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Page 208 - Dear Madam : I have been shown in the files of the War Department a statement of the Adjutant-General of Massachusetts that you are the mother of five sons who have died gloriously on the field of battle. I feel how weak and fruitless must be any words of mine which should attempt to beguile you from the grief of a loss so overwhelming. But I cannot refrain from tendering to you the consolation that may be found in the thanks of the Republic they died to save. I pray that our heavenly Father may...
Page 235 - Tis morn, but scarce yon level sun Can pierce the war-clouds, rolling dun, Where furious Frank and fiery Hun Shout in their sulphurous canopy. The combat deepens. On, ye brave, Who rush to glory, or the grave ! Wave, Munich ! all thy banners wave, And charge with all thy chivalry. Few, few shall part where many meet ! The snow shall be their winding-sheet ; And every turf beneath their feet Shall be a soldier's sepulchre.
Page 131 - But, look, the morn in russet mantle clad, Walks o'er the dew of yon high eastern hill.
Page 127 - And worse I may be yet : the worst is not So long as we can say,
Page 4 - ... whose mind is stored with a knowledge of the great and fundamental truths of nature, and of the laws of her operations; one who, no stunted ascetic, is full of life and fire, but whose passions are trained to come to heel by a vigorous will, the servant of a tender conscience; who has learned to love all beauty, whether of nature or of art, to hate all vileness and to respect others as himself.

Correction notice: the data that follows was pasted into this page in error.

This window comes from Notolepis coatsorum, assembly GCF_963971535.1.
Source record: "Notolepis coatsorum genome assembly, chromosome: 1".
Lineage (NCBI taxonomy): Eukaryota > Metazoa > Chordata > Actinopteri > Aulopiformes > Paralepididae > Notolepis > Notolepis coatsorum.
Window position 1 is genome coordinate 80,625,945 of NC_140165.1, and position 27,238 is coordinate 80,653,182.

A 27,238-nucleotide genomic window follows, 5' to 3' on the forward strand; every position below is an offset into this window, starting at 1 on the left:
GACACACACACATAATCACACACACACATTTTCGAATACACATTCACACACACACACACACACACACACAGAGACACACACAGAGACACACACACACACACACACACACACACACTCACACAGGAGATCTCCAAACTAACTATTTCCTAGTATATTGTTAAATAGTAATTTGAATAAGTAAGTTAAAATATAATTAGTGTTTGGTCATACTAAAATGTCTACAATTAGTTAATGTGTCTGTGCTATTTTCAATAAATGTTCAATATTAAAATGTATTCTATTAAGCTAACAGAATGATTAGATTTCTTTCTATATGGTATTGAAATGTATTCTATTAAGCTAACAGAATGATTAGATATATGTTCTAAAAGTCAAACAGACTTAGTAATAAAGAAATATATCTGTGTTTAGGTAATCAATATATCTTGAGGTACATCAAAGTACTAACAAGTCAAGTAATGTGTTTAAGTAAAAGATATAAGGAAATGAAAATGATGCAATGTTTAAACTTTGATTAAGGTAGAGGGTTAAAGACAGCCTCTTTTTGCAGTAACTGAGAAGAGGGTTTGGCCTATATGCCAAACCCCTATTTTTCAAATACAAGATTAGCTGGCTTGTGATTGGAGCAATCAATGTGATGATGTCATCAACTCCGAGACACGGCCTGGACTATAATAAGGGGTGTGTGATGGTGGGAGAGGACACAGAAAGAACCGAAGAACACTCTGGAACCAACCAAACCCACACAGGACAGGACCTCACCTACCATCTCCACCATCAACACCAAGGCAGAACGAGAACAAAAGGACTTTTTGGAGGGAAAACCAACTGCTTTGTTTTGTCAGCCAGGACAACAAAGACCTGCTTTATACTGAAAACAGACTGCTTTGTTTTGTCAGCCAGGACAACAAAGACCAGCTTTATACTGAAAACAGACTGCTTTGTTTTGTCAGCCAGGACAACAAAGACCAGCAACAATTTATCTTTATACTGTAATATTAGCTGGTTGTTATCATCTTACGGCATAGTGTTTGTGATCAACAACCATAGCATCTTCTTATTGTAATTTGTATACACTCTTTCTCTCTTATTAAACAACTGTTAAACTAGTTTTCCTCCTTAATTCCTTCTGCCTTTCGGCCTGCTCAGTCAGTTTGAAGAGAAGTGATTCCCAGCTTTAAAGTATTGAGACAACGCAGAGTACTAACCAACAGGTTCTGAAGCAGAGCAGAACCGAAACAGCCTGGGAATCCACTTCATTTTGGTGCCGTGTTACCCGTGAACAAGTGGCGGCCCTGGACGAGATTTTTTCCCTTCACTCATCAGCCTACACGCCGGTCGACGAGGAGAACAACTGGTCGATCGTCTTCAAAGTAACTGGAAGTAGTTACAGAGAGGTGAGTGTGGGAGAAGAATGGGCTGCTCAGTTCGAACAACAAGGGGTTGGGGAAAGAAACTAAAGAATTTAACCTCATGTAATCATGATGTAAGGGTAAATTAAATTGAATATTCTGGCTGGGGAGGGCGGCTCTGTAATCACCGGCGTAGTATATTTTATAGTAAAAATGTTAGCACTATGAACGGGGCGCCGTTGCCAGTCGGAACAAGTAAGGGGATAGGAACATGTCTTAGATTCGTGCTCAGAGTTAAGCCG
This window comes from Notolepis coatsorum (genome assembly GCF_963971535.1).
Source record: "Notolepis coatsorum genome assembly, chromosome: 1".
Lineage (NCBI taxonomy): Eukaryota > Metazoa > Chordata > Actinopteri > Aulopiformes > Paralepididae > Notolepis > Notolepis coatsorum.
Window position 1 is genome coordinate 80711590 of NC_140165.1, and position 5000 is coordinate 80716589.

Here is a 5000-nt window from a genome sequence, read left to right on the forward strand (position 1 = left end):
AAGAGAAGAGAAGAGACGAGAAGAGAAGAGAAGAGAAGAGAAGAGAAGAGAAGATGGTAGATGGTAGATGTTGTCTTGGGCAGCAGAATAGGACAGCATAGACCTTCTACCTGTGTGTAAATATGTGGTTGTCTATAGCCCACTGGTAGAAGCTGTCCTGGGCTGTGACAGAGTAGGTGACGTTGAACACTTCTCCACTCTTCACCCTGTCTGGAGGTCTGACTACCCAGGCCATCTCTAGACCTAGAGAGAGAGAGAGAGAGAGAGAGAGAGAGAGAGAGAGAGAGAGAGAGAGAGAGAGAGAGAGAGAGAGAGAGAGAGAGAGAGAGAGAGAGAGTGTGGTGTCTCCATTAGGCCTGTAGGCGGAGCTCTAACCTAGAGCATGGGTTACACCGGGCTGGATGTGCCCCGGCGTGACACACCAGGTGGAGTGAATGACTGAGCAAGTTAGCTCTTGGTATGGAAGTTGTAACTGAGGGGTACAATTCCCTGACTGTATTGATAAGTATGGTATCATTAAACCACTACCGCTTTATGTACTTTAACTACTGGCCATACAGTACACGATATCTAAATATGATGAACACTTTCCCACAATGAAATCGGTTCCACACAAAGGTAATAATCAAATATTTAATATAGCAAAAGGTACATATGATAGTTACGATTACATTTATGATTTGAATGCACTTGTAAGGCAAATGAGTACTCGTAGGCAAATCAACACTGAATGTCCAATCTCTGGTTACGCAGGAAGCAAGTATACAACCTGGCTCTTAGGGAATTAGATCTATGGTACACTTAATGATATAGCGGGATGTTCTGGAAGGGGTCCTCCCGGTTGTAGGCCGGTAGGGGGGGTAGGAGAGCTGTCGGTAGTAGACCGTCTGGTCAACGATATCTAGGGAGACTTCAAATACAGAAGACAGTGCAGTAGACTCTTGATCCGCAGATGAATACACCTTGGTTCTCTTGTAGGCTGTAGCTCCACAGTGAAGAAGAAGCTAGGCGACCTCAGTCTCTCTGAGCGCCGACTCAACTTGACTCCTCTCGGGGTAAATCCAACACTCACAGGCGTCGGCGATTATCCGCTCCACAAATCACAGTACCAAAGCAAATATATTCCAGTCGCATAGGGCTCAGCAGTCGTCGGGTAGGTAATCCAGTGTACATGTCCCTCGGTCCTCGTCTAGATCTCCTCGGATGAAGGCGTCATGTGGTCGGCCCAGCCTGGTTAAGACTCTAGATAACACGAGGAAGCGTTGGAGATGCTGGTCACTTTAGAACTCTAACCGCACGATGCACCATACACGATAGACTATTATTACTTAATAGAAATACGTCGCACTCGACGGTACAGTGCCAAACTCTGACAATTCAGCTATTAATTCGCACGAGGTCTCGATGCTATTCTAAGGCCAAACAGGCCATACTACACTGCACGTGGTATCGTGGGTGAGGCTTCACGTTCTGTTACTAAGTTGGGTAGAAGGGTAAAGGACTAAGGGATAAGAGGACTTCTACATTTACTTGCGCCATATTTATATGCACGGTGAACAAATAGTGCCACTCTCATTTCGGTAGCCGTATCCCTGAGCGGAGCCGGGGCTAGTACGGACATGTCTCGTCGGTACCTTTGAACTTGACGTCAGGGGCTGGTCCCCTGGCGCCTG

Page 163 - THANKSGIVING DAY OVER the river and through the wood, To grandfather's house we go; The horse knows the way To carry the sleigh Through the white and drifted snow. Over the river and through the wood, Oh, how the wind does blow! It stings the toes And bites the nose, As over the ground we go. Over the river and through the wood, To have a first-rate play; Here the bells ring, " Ting-a-ling-ding !
Page 229 - I find this conclusion more impressed upon me, — that the greatest thing a human soul ever does in this world is to see something, and tell what it saw in a plain way. Hundreds of people can talk for one who can think, but thousands can think for one who can see. To see clearly is poetry, prophecy, and religion, — all in one.
Page 27 - Silently one by one, in the infinite meadows of heaven, Blossomed the lovely stars, the forget-me-nots of the angels.
Page 269 - This guest of summer, The temple-haunting martlet, does approve By his loved mansionry that the heaven's breath Smells wooingly here : no jutty,* frieze, Buttress, nor coign* of vantage, but this bird Hath made his pendent bed and procreant cradle : Where they most breed and haunt, I have observed...